The Active City: Designing for Health report focuses on the city’s physical built environment to create healthy places that encourage active living for all Torontonians. The report outlines design principles to guide changes to neighbourhoods, streets and buildings that allow people of all ages and abilities to incorporate physical activity into their daily routines without extra costs for physical exercise.
The following are the 10 design principles identified in the Active City: Designing for Health report. These principles can be applied in combination, as many of the design features overlap. Research has shown the most effective approach for influencing physical activity rates is to implement multiple interventions to different aspects and features of the built environment.
An Active City:
1. Shapes the built environment to promote opportunities for active living;
The city is not developed uniformly, due to historical development patterns some areas are more activity friendly than others. This is particularly relevant in areas like the inner suburbs, where neighbourhood design is less walkable and bikeable. An Active city encourages collaboration between government levels to fund and support projects and investments in infrastructure that encourages physical activity.
2. Has a diverse mix of land uses at the local scale;
Diverse land use mix refers to many uses integrated in one area, such as residential, office, retail institutional, entertainment, recreation, cultural and open spaces. Compact neighbourhoods with a good mix of land use and streets that are designed for all users make it easier for people to maintain health through physical activity. Generally research shows people are willing to walk about 400 metres or cycle 2.5 kilometres to get to a destination. Mixed land use is considered the community design feature most likely to affect the walkability of neighbourhoods.
3. Has densities that support a good provision of local services, retail, facilities and transit;
Higher densities of people, residential units and employment can support more local services, retail and higher levels of public transit. These higher density destinations in close proximity make walking, cycling or public transit an easier choice.
4. Uses public transit to extend the range of active modes of transportation;
Public transportation supports active transportation because people often walk or cycle as part of their trip. Research indicates that the use of public transit contributes to increased activity levels by promoting walking. Public transit also increases accessibility of farther destinations for people who don't have cars.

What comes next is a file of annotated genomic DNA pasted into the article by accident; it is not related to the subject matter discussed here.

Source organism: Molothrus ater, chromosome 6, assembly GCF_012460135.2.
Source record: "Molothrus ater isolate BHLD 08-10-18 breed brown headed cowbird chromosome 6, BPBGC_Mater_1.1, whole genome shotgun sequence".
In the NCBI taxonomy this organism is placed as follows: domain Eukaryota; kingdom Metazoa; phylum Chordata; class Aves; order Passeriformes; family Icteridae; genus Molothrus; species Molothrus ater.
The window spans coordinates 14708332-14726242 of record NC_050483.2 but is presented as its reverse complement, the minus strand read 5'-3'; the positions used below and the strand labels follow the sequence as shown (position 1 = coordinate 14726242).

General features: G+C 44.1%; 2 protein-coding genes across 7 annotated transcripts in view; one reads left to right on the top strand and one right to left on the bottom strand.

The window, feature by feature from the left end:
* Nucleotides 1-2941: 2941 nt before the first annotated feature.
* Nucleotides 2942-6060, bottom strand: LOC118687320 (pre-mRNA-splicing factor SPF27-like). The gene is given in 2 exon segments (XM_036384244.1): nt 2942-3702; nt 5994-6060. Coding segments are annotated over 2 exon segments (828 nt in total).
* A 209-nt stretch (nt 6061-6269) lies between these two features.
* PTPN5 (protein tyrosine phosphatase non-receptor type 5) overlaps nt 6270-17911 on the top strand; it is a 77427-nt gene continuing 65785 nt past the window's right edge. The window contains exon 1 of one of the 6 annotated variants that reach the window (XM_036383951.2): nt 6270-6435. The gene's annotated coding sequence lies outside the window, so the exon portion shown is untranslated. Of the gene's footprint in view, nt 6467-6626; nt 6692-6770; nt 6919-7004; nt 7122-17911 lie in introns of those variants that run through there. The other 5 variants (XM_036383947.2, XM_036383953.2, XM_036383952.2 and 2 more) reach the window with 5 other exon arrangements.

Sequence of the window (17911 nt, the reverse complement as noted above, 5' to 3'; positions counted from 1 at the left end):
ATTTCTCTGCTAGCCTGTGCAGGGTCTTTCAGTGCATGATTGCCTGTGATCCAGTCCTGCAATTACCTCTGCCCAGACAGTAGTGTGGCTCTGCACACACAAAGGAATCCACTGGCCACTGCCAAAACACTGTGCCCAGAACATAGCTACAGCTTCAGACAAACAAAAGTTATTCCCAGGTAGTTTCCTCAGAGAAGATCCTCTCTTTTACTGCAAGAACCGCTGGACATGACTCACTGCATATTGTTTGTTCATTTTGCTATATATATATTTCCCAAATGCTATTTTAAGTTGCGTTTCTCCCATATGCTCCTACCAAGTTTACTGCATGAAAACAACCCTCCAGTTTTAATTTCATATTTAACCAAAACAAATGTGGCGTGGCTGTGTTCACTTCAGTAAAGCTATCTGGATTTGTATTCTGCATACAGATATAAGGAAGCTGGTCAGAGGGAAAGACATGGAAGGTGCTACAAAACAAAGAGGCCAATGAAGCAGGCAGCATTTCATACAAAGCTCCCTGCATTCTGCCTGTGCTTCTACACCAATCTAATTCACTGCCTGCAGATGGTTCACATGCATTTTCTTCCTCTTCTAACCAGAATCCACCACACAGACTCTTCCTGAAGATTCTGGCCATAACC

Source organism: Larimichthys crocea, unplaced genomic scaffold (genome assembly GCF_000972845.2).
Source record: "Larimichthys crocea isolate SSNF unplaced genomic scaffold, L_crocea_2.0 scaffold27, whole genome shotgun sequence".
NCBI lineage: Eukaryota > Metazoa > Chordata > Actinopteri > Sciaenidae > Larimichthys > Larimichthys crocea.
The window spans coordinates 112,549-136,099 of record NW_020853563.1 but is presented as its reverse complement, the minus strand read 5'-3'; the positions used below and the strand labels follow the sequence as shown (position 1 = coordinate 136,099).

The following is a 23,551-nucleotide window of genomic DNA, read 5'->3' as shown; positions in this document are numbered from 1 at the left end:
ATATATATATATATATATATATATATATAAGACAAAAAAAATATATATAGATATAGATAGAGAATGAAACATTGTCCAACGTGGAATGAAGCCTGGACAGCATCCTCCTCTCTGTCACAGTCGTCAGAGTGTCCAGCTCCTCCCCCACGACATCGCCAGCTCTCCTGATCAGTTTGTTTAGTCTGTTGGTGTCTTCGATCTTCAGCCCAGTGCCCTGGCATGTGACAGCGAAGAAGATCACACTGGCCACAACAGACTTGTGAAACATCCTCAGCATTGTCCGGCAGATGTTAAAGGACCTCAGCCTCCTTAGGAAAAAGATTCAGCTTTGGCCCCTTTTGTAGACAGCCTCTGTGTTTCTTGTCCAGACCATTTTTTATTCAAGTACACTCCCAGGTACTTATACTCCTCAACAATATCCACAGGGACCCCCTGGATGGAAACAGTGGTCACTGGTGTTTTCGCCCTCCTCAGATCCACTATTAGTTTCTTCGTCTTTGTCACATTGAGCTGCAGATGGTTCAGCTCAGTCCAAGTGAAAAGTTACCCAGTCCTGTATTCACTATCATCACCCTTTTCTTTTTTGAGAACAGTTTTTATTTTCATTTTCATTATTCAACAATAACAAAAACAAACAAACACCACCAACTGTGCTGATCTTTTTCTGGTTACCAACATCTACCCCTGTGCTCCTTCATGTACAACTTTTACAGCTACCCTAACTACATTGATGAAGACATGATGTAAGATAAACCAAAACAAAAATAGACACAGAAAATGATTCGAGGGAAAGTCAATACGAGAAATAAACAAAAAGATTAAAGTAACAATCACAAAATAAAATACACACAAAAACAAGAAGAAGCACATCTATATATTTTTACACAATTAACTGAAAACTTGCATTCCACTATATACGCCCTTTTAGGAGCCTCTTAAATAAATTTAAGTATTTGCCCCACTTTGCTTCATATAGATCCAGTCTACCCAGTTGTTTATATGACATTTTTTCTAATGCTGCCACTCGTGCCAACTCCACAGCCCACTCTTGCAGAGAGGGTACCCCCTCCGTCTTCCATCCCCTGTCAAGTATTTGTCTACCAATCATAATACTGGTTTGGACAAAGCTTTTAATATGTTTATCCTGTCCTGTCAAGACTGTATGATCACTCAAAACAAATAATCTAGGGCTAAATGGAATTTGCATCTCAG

5. Has safe routes and facilities for pedestrians and cyclists;
Real or perceived concerns about personal safety related to crime or violence or traffic safety can prevent people from using active transportation. Parents may feel they are keeping their children safe by driving instead of walking to school; women tend to be more concerned than men about the safety of cycling in mixed traffic and the importance of lighting on walkways; and elderly people have indicated concern about the condition of sidewalks and the importance of benches for walking. Addressing these concerns can also create more inviting environments for pedestrians and cyclists.
6. Has networks which connect neighbourhoods to city-wide and region-wide routes;
Effective networks allow people to travel from one place to many others. People should find it easy to combine different modes of transport and have access to a variety of routes. It should provide fine-grained local networks that connect with arterial routes to enable longer travel by active transportation.
7. Has high quality urban and suburban spaces that invite and celebrate active living;
Urban and suburban spaces should be not only functional but fun and exciting. Whether an individual is looking for a calm, quiet oasis or a vibrant, exciting city scene, an Active City should provide and maintain many different, wonderful and inviting spaces where people want to go and linger. This includes incorporating art, cultural and historical references that help give spaces a unique quality.
8. Has opportunities for recreational activities and parks that are designed to provide for a range of physical activities;
Living closer to parks and recreation centres makes it easier to go and to use the space for sports and recreation. Access to parks and open green spaces has been linked to positive mental health outcomes like decreased stress. Green space may be particularly important for the mental health and well-being of urban residents seeking places to escape the noise and intensity of urban settings.
9. Has buildings and spaces that promote and enable physical activity; and
Since Torontonians spend a fair amount of time inside, it makes sense to consider how a buildings site and design can promote physical activity. Encouraging stair climbing has been a primary focus for increasing physical activity levels indoors. Studies indicate that increases in stair usage can effectively result in weight reduction. And a few inexpensive prompts or signs can motivate people to step up.
10. Recognizes that all residents should have opportunities to be active in their daily lives.
Studies indicate that socioeconomically disadvantaged residents, who tend to experience higher rates of chronic disease, are further deprived by living in areas with fewer opportunities for physical activity. Changing the built environment to support active living is seen as a great equalizer – providing mobility, transit and walking opportunities regardless of ability or socio-economic status. The Active City Principles envision communities that are inclusive to all.